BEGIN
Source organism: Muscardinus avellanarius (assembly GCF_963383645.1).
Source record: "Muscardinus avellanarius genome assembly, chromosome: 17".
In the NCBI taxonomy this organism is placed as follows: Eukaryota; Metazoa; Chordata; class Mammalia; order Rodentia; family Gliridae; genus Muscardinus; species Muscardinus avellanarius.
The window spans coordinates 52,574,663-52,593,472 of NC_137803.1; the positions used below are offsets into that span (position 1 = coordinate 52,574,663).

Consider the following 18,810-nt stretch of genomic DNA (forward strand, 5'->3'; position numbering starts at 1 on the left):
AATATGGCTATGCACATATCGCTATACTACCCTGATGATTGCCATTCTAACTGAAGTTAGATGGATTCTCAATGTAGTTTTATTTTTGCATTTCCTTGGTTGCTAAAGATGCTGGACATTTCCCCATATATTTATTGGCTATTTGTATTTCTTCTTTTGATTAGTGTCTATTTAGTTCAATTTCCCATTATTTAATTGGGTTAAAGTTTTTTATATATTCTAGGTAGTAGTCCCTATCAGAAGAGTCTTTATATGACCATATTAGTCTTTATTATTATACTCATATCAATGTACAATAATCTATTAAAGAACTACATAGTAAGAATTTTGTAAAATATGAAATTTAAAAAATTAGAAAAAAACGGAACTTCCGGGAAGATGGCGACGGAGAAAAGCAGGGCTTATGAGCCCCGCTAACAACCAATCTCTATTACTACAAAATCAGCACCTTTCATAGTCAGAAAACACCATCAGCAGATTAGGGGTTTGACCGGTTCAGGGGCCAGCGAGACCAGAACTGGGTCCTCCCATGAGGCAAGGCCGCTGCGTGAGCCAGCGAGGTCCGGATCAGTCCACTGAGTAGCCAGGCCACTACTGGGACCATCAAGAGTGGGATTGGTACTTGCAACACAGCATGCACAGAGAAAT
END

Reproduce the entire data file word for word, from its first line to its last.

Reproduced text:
Source organism: Muscardinus avellanarius (assembly GCF_963383645.1).
Source record: "Muscardinus avellanarius genome assembly, chromosome: 17".
In the NCBI taxonomy this organism is placed as follows: Eukaryota; Metazoa; Chordata; class Mammalia; order Rodentia; family Gliridae; genus Muscardinus; species Muscardinus avellanarius.
The window spans coordinates 52,574,663-52,593,472 of NC_137803.1; the positions used below are offsets into that span (position 1 = coordinate 52,574,663).

Consider the following 18,810-nt stretch of genomic DNA (forward strand, 5'->3'; position numbering starts at 1 on the left):
AATATGGCTATGCACATATCGCTATACTACCCTGATGATTGCCATTCTAACTGAAGTTAGATGGATTCTCAATGTAGTTTTATTTTTGCATTTCCTTGGTTGCTAAAGATGCTGGACATTTCCCCATATATTTATTGGCTATTTGTATTTCTTCTTTTGATTAGTGTCTATTTAGTTCAATTTCCCATTATTTAATTGGGTTAAAGTTTTTTATATATTCTAGGTAGTAGTCCCTATCAGAAGAGTCTTTATATGACCATATTAGTCTTTATTATTATACTCATATCAATGTACAATAATCTATTAAAGAACTACATAGTAAGAATTTTGTAAAATATGAAATTTAAAAAATTAGAAAAAAACGGAACTTCCGGGAAGATGGCGACGGAGAAAAGCAGGGCTTATGAGCCCCGCTAACAACCAATCTCTATTACTACAAAATCAGCACCTTTCATAGTCAGAAAACACCATCAGCAGATTAGGGGTTTGACCGGTTCAGGGGCCAGCGAGACCAGAACTGGGTCCTCCCATGAGGCAAGGCCGCTGCGTGAGCCAGCGAGGTCCGGATCAGTCCACTGAGTAGCCAGGCCACTACTGGGACCATCAAGAGTGGGATTGGTACTTGCAACACAGCATGCACAGAGAAAT